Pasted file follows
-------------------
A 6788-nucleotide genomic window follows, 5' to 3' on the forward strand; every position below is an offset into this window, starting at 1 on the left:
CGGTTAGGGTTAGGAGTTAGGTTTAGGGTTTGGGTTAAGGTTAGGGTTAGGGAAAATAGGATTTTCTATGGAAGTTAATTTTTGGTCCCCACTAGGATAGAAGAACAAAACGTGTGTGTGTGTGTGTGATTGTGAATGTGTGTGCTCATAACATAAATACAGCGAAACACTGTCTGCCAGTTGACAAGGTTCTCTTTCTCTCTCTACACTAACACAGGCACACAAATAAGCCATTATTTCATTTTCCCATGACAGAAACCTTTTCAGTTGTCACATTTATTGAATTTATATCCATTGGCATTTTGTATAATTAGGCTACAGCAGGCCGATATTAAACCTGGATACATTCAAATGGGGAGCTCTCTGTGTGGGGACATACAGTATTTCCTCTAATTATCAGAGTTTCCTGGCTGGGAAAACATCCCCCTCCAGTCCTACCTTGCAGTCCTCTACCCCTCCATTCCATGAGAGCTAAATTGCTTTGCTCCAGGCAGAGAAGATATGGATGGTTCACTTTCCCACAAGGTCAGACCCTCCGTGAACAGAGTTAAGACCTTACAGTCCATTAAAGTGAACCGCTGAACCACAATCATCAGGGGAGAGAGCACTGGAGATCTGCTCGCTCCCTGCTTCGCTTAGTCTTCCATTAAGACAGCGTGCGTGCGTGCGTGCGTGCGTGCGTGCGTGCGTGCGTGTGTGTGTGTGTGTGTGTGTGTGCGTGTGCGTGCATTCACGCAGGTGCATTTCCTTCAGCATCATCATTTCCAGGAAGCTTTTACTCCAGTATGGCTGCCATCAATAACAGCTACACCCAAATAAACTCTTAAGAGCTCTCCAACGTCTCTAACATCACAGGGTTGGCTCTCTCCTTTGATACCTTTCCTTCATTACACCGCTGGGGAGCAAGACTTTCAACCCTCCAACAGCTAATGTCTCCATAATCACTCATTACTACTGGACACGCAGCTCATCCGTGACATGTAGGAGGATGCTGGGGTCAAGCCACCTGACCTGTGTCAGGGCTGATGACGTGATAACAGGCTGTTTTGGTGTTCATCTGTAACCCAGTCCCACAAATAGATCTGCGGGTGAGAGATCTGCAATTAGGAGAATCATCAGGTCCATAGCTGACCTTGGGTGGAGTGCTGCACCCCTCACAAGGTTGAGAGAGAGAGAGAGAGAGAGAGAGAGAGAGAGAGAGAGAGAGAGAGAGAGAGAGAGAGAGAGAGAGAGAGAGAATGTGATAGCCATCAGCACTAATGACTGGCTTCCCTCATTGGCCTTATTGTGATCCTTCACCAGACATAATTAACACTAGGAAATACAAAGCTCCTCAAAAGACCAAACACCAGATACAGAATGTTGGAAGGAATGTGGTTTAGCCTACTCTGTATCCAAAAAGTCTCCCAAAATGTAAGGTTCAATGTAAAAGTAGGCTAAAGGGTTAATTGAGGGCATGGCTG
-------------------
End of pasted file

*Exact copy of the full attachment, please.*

A 6788-nucleotide genomic window follows, 5' to 3' on the forward strand; every position below is an offset into this window, starting at 1 on the left:
CGGTTAGGGTTAGGAGTTAGGTTTAGGGTTTGGGTTAAGGTTAGGGTTAGGGAAAATAGGATTTTCTATGGAAGTTAATTTTTGGTCCCCACTAGGATAGAAGAACAAAACGTGTGTGTGTGTGTGTGATTGTGAATGTGTGTGCTCATAACATAAATACAGCGAAACACTGTCTGCCAGTTGACAAGGTTCTCTTTCTCTCTCTACACTAACACAGGCACACAAATAAGCCATTATTTCATTTTCCCATGACAGAAACCTTTTCAGTTGTCACATTTATTGAATTTATATCCATTGGCATTTTGTATAATTAGGCTACAGCAGGCCGATATTAAACCTGGATACATTCAAATGGGGAGCTCTCTGTGTGGGGACATACAGTATTTCCTCTAATTATCAGAGTTTCCTGGCTGGGAAAACATCCCCCTCCAGTCCTACCTTGCAGTCCTCTACCCCTCCATTCCATGAGAGCTAAATTGCTTTGCTCCAGGCAGAGAAGATATGGATGGTTCACTTTCCCACAAGGTCAGACCCTCCGTGAACAGAGTTAAGACCTTACAGTCCATTAAAGTGAACCGCTGAACCACAATCATCAGGGGAGAGAGCACTGGAGATCTGCTCGCTCCCTGCTTCGCTTAGTCTTCCATTAAGACAGCGTGCGTGCGTGCGTGCGTGCGTGCGTGCGTGCGTGCGTGTGTGTGTGTGTGTGTGTGTGTGCGTGTGCGTGCATTCACGCAGGTGCATTTCCTTCAGCATCATCATTTCCAGGAAGCTTTTACTCCAGTATGGCTGCCATCAATAACAGCTACACCCAAATAAACTCTTAAGAGCTCTCCAACGTCTCTAACATCACAGGGTTGGCTCTCTCCTTTGATACCTTTCCTTCATTACACCGCTGGGGAGCAAGACTTTCAACCCTCCAACAGCTAATGTCTCCATAATCACTCATTACTACTGGACACGCAGCTCATCCGTGACATGTAGGAGGATGCTGGGGTCAAGCCACCTGACCTGTGTCAGGGCTGATGACGTGATAACAGGCTGTTTTGGTGTTCATCTGTAACCCAGTCCCACAAATAGATCTGCGGGTGAGAGATCTGCAATTAGGAGAATCATCAGGTCCATAGCTGACCTTGGGTGGAGTGCTGCACCCCTCACAAGGTTGAGAGAGAGAGAGAGAGAGAGAGAGAGAGAGAGAGAGAGAGAGAGAGAGAGAGAGAGAGAGAGAGAGAGAGAGAATGTGATAGCCATCAGCACTAATGACTGGCTTCCCTCATTGGCCTTATTGTGATCCTTCACCAGACATAATTAACACTAGGAAATACAAAGCTCCTCAAAAGACCAAACACCAGATACAGAATGTTGGAAGGAATGTGGTTTAGCCTACTCTGTATCCAAAAAGTCTCCCAAAATGTAAGGTTCAATGTAAAAGTAGGCTAAAGGGTTAATTGAGGGCATGGCTG